Catholic Encyclopedia (1913)/Caius Valerius Daja Maximinus

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Catholic Encyclopedia (1913), Volume 10
Caius Valerius Daja Maximinus

by Karl Hoeber


Under his uncle Augustus Galerius, the Caesar of Syria and Egypt, from the year 305; in 307 following the example of Constantine, he assumed the title of Augustus. When Galerius died in 311, the Caesar, Licinius, set out for the Hellespont to besiege the provinces of the Near East. Maximinus obtained the sympathy of the population by granting a remission of taxation to the threatened provinces; also, he had in his power Galerius's widow and Valeria, Diocletian's daughter. An agreement was made fixing the Aegean Sea and the straits between Europe and Asia as the boundaries of the dominions and as no new Caesars were appointed, there were three legal emperors. Thus Diocletian's plan of governing the empire was abandoned. Maximinus, a fanatical idolater and tyrant, continued the persecution of the Christians in his part of the empire with especial severity and persistency, even where the cruel Galerius had ceased. Besides sanguinary measures for the suppression of Christianity, he made attempts to establish in both town and country a heathen organization similar to the Christian Church. The emperor made the heathen high-priests and magicians of equal rank with the governors of provinces. His attempt to achieve renown by a war against the Persians in Armenia was frustrated by pestilence and bad harvests (Eusebius). When Constantine and Licinius published the edict of toleration for the Christians at Milan in 312, and Maximinus was asked to promulgate it in his part of the empire, he did so, because he saw clearly that it was directed against his anti-Christian policy. When in the winter of 312 Constantine's Gallic troops were withdrawn from Italy, and Licinius was still at Milan, Maximinus pushed on by forced marches to the capital, Byzantium, and captured it together with Heraclea. Licinius, taken by surprise, offered to make terms with him, which Maximinus trusting to gain an easy victory refused. Contrary to his expectation, and in spite of the superiority in numbers of his troops, he was defeated near Adrianople, 30 April, 313, and fled precipitately to Nicomedia to endeavor to rally his army. Licinius harassing him incessantly, published an edict of toleration for the Christians of Nicomedia so that Maximinus was obliged to withdraw to the Taurus where he entrenched himself in the passes. He then tried to win the Christians by issuing an edict of toleration; but his military situation was hopeless and he took poison (313). Licinius exterminated the Jovian family, murdering all the relatives of Diocletian who were at the court of Maximin. The edicts of the deceased emperor were cancelled, and decrees favourable to the Christians were now promulgated in the East.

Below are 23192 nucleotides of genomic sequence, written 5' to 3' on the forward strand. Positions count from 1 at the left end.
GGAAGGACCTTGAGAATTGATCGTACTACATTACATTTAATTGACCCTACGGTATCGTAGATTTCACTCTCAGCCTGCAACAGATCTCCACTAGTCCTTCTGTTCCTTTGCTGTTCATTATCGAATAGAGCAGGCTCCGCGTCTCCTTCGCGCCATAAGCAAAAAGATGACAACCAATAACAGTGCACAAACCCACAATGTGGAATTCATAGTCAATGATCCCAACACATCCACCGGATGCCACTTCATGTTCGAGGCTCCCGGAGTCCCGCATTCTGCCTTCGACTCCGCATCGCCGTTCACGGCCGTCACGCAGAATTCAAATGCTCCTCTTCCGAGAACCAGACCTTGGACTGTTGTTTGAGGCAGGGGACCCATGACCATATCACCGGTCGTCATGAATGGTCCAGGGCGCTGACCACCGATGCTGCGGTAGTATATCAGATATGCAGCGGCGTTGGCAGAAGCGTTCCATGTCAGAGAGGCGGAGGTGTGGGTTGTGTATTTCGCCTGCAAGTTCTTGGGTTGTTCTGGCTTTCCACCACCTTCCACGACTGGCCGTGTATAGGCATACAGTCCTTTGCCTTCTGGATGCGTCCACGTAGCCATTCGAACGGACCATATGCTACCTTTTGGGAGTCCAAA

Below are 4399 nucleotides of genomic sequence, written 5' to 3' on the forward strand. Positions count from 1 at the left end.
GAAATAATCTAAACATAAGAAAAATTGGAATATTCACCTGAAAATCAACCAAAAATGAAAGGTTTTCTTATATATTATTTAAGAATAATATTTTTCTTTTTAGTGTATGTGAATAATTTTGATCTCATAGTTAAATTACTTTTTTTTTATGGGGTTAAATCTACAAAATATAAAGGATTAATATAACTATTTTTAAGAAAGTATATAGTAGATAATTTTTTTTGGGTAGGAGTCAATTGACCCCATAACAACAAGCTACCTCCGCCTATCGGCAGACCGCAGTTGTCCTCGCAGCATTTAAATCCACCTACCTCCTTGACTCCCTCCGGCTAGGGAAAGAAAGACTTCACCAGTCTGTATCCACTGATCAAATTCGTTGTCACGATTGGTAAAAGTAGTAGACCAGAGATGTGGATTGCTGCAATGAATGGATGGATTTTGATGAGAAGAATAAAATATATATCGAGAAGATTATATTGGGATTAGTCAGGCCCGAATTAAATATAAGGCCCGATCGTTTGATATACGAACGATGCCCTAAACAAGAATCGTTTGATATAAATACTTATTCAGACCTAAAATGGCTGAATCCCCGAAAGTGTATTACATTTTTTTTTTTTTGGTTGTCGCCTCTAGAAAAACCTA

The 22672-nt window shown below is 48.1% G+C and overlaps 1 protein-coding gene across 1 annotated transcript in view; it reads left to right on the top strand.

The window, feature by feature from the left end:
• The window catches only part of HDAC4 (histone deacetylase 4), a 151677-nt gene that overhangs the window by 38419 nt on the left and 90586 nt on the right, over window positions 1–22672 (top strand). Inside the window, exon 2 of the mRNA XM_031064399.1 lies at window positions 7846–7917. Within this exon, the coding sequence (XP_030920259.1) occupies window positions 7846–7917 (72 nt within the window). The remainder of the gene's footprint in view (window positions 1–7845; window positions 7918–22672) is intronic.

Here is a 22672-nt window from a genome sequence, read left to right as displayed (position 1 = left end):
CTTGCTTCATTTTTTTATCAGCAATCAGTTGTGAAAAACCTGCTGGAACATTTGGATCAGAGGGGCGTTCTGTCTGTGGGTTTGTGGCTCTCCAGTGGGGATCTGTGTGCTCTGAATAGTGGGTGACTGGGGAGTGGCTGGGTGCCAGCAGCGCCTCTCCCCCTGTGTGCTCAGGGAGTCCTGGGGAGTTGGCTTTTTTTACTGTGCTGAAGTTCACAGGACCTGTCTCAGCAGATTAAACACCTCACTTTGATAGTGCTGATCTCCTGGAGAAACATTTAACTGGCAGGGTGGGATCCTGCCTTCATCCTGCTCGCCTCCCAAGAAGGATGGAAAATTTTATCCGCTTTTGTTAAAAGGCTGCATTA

SCHILLER, Gesch. der römischen Kaiserzeit, II (Gotha, 1887).

KARL HOEBER